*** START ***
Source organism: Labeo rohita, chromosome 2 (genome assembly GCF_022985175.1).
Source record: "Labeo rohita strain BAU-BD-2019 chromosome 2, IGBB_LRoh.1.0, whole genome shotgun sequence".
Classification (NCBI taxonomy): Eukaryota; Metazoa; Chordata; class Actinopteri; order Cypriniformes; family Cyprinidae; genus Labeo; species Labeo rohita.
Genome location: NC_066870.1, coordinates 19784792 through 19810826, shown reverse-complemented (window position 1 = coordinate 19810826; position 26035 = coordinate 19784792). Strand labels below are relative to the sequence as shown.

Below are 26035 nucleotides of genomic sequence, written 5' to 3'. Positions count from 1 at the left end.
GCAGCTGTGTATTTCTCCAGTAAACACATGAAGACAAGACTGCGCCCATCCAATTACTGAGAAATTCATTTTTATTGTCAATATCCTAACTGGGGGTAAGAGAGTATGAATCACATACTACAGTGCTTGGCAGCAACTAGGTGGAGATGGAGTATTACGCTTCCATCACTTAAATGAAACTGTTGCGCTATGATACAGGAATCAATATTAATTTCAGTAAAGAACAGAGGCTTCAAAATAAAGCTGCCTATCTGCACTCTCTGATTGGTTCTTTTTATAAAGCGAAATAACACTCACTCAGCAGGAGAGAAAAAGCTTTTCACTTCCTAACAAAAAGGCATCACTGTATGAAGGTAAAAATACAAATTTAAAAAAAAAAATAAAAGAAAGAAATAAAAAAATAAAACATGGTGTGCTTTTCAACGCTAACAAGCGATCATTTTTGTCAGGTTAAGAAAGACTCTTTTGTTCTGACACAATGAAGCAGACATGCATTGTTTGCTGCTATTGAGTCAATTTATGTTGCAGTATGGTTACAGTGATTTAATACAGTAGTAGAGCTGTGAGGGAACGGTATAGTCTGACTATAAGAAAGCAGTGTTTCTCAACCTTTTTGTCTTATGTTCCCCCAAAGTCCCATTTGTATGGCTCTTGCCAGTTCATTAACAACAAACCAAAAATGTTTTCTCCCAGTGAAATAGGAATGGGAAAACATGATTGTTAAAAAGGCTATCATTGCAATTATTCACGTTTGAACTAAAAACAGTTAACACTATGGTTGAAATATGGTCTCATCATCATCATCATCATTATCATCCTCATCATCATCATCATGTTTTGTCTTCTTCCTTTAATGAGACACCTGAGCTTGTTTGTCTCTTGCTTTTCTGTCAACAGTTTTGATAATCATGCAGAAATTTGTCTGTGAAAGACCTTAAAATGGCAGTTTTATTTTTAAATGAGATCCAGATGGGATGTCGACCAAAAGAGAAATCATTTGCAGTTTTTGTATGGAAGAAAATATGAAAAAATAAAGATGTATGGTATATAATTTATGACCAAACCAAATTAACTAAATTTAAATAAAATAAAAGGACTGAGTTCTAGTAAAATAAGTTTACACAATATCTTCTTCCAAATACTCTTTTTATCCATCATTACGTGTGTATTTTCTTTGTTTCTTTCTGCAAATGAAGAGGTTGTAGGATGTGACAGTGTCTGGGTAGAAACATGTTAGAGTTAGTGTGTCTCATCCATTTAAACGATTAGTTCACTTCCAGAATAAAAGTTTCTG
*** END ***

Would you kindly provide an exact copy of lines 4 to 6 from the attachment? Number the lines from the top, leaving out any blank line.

Genome location: NC_066870.1, coordinates 19784792 through 19810826, shown reverse-complemented (window position 1 = coordinate 19810826; position 26035 = coordinate 19784792). Strand labels below are relative to the sequence as shown.

Below are 26035 nucleotides of genomic sequence, written 5' to 3'. Positions count from 1 at the left end.
GCAGCTGTGTATTTCTCCAGTAAACACATGAAGACAAGACTGCGCCCATCCAATTACTGAGAAATTCATTTTTATTGTCAATATCCTAACTGGGGGTAAGAGAGTATGAATCACATACTACAGTGCTTGGCAGCAACTAGGTGGAGATGGAGTATTACGCTTCCATCACTTAAATGAAACTGTTGCGCTATGATACAGGAATCAATATTAATTTCAGTAAAGAACAGAGGCTTCAAAATAAAGCTGCCTATCTGCACTCTCTGATTGGTTCTTTTTATAAAGCGAAATAACACTCACTCAGCAGGAGAGAAAAAGCTTTTCACTTCCTAACAAAAAGGCATCACTGTATGAAGGTAAAAATACAAATTTAAAAAAAAAAATAAAAGAAAGAAATAAAAAAATAAAACATGGTGTGCTTTTCAACGCTAACAAGCGATCATTTTTGTCAGGTTAAGAAAGACTCTTTTGTTCTGACACAATGAAGCAGACATGCATTGTTTGCTGCTATTGAGTCAATTTATGTTGCAGTATGGTTACAGTGATTTAATACAGTAGTAGAGCTGTGAGGGAACGGTATAGTCTGACTATAAGAAAGCAGTGTTTCTCAACCTTTTTGTCTTATGTTCCCCCAAAGTCCCATTTGTATGGCTCTTGCCAGTTCATTAACAACAAACCAAAAATGTTTTCTCCCAGTGAAATAGGAATGGGAAAACATGATTGTTAAAAAGGCTATCATTGCAATTATTCACGTTTGAACTAAAAACAGTTAACACTATGGTTGAAATATGGTCTCATCATCATCATCATCATTATCATCCTCATCATCATCATCATGTTTTGTCTTCTTCCTTTAATGAGACACCTGAGCTTGTTTGTCTCTTGCTTTTCTGTCAACAGTTTTGATAATCATGCAGAAATTTGTCTGTGAAAGACCTTAAAATGGCAGTTTTATTTTTAAATGAGATCCAGATGGGATGTCGACCAAAAGAGAAATCATTTGCAGTTTTTGTATGGAAGAAAATATGAAAAAATAAAGATGTATGGTATATAATTTATGACCAAACCAAATTAACTAAATTTAAATAAAATAAAAGGACTGAGTTCTAGTAAAATAAGTTTACACAATATCTTCTTCCAAATACTCTTTTTATCCATCATTACGTGTGTATTTTCTTTGTTTCTTTCTGCAAATGAAGAGGTTGTAGGATGTGACAGTGTCTGGGTAGAAACATGTTAGAGTTAGTGTGTCTCATCCATTTAAACGATTAGTTCACTTCCAGAATAAAAGTTTCTG